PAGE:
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Guest article: Masashi Hamauzu writes about Final Symphony

In his article, the Final Fantasy composer Masashi Hamauzu speaks about his work on video game music concerts by Thomas Böcker, including Final Symphony.

Final Symphony is my fifth collaboration with concert producer Thomas Böcker, one of the few pioneers in the field of symphonic game music of our time and someone whose work I greatly appreciate.

Our first collaboration was an arrangement for Donkey Kong Country, which was performed as a part of the concert Symphonic Legends 2010 by the WDR Radio Orchestra Cologne. In 2011, arrangements of pieces from Final Fantasy X, Kirby’s Dream Land, and Pikmin followed, with the last two written for the Royal Stockholm Philharmonic Orchestra. Then an Unlimited Saga arrangement by Roger Wanamo for the WDR saw the light of day. Eventually in 2013, the Wuppertal Symphony Orchestra and the London Symphony Orchestra performed a piano concerto of Final Fantasy X music, on which Roger Wanamo and I worked together.

All of these collaborations have one thing in common: Thomas Böcker’s productions are not limited to reproducing compositions faithfully; instead they bind them into a wider creative process.

In the field of symphonic game music concerts, a few producers are active and have had some success. But it is not easy to associate work in this field with innovative visions. The connection of fans to the music of their favorite games tends to be very emotional. This must be taken into account, which in itself already creates a big challenge. However, Thomas Böcker succeeds in all his productions in reflecting this. Moreover, through his creative activity, he awakens the slumbering potential in these pieces — and in this way creates something wonderful.

I have already worked on numerous game soundtracks. Orchestral performances of my pieces were — up to now — always very close to the originals. Not so with Böcker’s productions, and this is why his pioneering spirit and this unique opportunity for co-operation means so much to me personally. His courage and devotion have my full support.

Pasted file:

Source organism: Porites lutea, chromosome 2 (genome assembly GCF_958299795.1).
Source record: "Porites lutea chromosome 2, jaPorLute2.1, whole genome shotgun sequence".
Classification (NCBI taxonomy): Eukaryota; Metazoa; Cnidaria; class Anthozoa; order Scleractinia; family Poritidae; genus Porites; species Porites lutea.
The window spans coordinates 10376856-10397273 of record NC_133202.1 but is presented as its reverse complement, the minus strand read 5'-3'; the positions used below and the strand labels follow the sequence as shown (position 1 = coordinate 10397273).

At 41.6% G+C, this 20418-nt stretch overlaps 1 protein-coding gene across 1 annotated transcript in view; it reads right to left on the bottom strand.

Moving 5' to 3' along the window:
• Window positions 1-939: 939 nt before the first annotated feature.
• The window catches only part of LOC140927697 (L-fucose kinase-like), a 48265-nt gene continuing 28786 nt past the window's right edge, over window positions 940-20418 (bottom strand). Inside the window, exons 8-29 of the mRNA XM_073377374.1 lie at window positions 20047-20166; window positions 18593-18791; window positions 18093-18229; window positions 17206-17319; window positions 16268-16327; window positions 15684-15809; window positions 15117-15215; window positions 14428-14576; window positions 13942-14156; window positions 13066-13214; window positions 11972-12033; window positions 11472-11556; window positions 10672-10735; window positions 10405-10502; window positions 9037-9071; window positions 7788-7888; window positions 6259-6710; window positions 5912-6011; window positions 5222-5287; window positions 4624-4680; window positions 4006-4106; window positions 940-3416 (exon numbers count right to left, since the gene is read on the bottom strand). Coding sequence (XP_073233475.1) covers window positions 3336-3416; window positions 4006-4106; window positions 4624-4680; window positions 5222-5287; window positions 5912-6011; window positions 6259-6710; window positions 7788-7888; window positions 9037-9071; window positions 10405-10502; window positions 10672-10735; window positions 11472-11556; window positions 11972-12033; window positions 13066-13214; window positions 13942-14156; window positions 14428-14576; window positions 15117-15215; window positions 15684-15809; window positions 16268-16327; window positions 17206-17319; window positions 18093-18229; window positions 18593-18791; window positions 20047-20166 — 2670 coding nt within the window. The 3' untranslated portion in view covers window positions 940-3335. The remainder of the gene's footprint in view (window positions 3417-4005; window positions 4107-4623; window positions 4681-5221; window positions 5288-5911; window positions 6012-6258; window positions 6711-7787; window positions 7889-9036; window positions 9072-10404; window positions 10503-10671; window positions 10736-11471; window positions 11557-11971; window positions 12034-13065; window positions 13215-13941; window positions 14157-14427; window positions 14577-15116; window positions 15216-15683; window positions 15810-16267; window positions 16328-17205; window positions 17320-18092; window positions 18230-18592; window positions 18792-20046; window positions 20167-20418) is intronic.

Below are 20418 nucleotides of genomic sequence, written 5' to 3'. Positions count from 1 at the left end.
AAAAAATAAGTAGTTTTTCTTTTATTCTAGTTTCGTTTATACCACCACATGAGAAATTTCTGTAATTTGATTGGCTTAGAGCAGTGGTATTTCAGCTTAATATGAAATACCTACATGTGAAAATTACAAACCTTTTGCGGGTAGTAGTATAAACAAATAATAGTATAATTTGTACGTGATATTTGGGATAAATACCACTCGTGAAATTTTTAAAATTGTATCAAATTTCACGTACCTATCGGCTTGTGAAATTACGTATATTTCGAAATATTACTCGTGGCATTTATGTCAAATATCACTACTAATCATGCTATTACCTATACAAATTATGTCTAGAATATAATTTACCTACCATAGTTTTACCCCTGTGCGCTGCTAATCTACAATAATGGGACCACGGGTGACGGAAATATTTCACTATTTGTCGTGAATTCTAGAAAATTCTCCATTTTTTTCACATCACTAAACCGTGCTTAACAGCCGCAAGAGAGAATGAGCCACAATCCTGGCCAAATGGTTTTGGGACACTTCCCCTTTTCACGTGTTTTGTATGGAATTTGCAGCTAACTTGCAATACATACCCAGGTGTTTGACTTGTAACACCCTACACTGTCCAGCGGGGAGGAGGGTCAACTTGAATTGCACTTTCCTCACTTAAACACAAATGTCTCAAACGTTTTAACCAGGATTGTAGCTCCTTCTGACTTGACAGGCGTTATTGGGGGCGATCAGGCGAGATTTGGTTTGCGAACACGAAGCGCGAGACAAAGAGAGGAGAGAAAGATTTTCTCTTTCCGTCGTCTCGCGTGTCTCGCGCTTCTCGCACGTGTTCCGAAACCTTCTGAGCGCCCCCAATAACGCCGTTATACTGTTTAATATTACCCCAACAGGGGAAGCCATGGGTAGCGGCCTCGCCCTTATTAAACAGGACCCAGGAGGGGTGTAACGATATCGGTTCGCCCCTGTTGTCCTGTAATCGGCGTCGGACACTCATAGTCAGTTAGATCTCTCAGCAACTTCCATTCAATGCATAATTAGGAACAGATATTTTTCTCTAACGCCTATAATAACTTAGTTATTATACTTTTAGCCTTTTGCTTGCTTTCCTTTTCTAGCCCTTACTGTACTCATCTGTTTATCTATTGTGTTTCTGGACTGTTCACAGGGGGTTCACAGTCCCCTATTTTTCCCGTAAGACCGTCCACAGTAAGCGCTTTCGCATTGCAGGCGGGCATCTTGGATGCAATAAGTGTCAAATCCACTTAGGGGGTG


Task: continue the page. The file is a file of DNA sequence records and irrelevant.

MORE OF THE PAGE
Progressive approaches are extremely vulnerable to criticism. Was it really necessary to change the arrangement? Is all this not merely a vain attempt to heave video game music on a higher cultural level? But Böcker’s productions do not inspire such criticism. You can tell that it only counts to him to create music that fascinates and inspires. And all without soliciting. He does not calculate with the expectations of the audience, but simply pursues his own musical vision. He is honest with himself, but also to his listeners and those who participate on the performances of his productions.

Thomas Böcker has respect for the music, and this is something that shows clearly in his work. Verdicts about music can inevitably only be subjective, and self-assessment is subject to constant change. He is not one who dares something new just to be able to clap himself on the shoulder for his avant-gardism. He is well-aware of the danger to delve into the technical details too much, in spite of all passion. He has recognized that the dedication and courage to innovate alone are not enough. That’s why he called Jonne Valtonen and Roger Wanamo to his side — two gifted arrangers with an excellent understanding of the subject — to assist him in achieving his noble projects. The fact that I have the opportunity to contribute to their work makes me feel deeply honored.

Final Symphony represents the next dignified progression for game music. It is a concert that makes one feel the natural power of music. I already shared this precious experience in Wuppertal and London. I therefore feel all the more pleased to now be able to share this feeling with my compatriots in Japan.

Masashi Hamauzu

Translation: Andreas Wollny
Edited by Chris Greening.

This text also can be found at
 Game Music Online.

Besides Final Symphony concerts in Tokyo (May 4), performances are also taking place in Aarhus (May 9) and in Stockholm (June 18).

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